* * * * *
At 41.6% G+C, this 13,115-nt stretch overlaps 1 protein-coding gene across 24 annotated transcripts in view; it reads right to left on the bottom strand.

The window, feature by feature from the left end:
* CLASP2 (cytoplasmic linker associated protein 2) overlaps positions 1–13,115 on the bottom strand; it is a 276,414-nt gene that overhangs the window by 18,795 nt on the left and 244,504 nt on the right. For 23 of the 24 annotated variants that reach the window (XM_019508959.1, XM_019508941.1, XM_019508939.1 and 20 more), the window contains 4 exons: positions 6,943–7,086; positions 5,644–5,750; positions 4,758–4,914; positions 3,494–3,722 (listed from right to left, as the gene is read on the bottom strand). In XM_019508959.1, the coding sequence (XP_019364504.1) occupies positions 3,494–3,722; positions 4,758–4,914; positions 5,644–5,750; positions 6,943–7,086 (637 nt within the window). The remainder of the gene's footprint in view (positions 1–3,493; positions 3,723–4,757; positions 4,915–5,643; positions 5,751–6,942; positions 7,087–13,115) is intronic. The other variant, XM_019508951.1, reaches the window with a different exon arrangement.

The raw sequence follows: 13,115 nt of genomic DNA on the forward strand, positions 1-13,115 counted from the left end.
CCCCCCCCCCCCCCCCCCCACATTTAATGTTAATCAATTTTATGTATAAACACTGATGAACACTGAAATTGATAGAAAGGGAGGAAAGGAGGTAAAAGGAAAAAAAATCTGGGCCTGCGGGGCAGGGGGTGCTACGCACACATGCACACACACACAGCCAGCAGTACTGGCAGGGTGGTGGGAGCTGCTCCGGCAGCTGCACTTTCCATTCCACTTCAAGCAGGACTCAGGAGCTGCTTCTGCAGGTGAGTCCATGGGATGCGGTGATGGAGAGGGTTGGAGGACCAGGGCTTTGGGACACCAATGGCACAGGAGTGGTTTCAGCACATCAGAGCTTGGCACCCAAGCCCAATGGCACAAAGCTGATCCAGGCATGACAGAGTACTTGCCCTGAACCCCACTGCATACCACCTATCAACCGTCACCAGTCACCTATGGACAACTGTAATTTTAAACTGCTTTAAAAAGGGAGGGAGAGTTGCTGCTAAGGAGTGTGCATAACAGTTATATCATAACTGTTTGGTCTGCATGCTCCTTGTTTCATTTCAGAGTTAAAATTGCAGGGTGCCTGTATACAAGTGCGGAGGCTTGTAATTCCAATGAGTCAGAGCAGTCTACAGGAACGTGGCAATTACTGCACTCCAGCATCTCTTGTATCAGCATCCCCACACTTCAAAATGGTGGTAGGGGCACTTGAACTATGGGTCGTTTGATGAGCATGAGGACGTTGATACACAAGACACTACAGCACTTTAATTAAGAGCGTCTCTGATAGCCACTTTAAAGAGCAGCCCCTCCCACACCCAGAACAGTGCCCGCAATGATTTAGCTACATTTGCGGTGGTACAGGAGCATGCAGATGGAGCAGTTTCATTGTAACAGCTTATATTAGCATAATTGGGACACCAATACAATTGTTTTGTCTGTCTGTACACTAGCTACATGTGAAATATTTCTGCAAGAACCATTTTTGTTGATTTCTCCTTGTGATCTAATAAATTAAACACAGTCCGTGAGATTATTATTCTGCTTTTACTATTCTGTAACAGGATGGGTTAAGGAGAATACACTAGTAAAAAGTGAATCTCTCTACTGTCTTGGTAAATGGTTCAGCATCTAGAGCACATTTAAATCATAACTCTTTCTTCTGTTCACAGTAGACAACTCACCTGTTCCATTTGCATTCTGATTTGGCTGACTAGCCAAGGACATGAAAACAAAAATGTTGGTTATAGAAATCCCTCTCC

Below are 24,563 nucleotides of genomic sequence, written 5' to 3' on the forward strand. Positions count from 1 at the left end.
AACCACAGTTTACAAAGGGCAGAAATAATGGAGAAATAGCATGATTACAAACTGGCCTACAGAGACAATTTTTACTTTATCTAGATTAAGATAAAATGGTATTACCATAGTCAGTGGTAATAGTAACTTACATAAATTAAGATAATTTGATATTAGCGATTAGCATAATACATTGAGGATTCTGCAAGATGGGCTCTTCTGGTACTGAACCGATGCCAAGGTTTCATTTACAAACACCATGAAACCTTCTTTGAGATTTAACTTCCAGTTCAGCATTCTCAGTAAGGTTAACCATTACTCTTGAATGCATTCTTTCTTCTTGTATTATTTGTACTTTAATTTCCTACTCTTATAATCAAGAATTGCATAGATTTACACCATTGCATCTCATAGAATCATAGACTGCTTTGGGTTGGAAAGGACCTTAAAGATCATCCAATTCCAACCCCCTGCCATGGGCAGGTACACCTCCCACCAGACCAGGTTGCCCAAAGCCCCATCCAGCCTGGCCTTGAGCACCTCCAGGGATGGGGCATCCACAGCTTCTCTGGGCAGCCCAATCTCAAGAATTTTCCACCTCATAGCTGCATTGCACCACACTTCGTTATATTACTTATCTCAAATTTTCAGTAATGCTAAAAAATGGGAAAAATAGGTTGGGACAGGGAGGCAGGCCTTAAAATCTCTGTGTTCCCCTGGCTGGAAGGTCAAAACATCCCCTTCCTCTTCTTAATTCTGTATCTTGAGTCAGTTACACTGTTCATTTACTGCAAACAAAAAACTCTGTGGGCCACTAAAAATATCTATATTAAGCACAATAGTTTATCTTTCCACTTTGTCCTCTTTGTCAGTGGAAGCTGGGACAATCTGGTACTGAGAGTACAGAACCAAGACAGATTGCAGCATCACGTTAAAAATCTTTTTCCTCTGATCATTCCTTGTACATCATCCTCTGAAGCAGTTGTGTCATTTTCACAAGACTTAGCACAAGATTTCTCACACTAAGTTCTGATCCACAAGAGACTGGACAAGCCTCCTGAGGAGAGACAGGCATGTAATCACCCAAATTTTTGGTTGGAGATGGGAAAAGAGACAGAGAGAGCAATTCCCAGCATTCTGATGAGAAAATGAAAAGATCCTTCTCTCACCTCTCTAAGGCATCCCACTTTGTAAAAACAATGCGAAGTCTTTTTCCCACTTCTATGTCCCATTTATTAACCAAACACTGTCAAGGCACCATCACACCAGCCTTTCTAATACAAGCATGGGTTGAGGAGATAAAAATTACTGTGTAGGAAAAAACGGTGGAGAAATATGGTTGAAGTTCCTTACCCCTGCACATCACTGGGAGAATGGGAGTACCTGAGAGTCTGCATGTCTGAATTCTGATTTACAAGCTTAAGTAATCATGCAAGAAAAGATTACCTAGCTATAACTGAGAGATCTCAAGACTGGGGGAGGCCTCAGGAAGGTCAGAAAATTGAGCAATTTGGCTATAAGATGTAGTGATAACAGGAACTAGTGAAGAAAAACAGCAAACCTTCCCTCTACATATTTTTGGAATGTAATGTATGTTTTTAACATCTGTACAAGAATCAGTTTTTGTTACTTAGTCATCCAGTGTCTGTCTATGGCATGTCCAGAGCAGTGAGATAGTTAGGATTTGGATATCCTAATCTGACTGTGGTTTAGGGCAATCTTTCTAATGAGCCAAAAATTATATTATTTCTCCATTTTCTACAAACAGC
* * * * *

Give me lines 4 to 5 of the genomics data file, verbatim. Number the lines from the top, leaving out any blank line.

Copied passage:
The raw sequence follows: 13,115 nt of genomic DNA on the forward strand, positions 1-13,115 counted from the left end.
CCCCCCCCCCCCCCCCCCCACATTTAATGTTAATCAATTTTATGTATAAACACTGATGAACACTGAAATTGATAGAAAGGGAGGAAAGGAGGTAAAAGGAAAAAAAATCTGGGCCTGCGGGGCAGGGGGTGCTACGCACACATGCACACACACACAGCCAGCAGTACTGGCAGGGTGGTGGGAGCTGCTCCGGCAGCTGCACTTTCCATTCCACTTCAAGCAGGACTCAGGAGCTGCTTCTGCAGGTGAGTCCATGGGATGCGGTGATGGAGAGGGTTGGAGGACCAGGGCTTTGGGACACCAATGGCACAGGAGTGGTTTCAGCACATCAGAGCTTGGCACCCAAGCCCAATGGCACAAAGCTGATCCAGGCATGACAGAGTACTTGCCCTGAACCCCACTGCATACCACCTATCAACCGTCACCAGTCACCTATGGACAACTGTAATTTTAAACTGCTTTAAAAAGGGAGGGAGAGTTGCTGCTAAGGAGTGTGCATAACAGTTATATCATAACTGTTTGGTCTGCATGCTCCTTGTTTCATTTCAGAGTTAAAATTGCAGGGTGCCTGTATACAAGTGCGGAGGCTTGTAATTCCAATGAGTCAGAGCAGTCTACAGGAACGTGGCAATTACTGCACTCCAGCATCTCTTGTATCAGCATCCCCACACTTCAAAATGGTGGTAGGGGCACTTGAACTATGGGTCGTTTGATGAGCATGAGGACGTTGATACACAAGACACTACAGCACTTTAATTAAGAGCGTCTCTGATAGCCACTTTAAAGAGCAGCCCCTCCCACACCCAGAACAGTGCCCGCAATGATTTAGCTACATTTGCGGTGGTACAGGAGCATGCAGATGGAGCAGTTTCATTGTAACAGCTTATATTAGCATAATTGGGACACCAATACAATTGTTTTGTCTGTCTGTACACTAGCTACATGTGAAATATTTCTGCAAGAACCATTTTTGTTGATTTCTCCTTGTGATCTAATAAATTAAACACAGTCCGTGAGATTATTATTCTGCTTTTACTATTCTGTAACAGGATGGGTTAAGGAGAATACACTAGTAAAAAGTGAATCTCTCTACTGTCTTGGTAAATGGTTCAGCATCTAGAGCACATTTAAATCATAACTCTTTCTTCTGTTCACAGTAGACAACTCACCTGTTCCATTTGCATTCTGATTTGGCTGACTAGCCAAGGACATGAAAACAAAAATGTTGGTTATAGAAATCCCTCTCC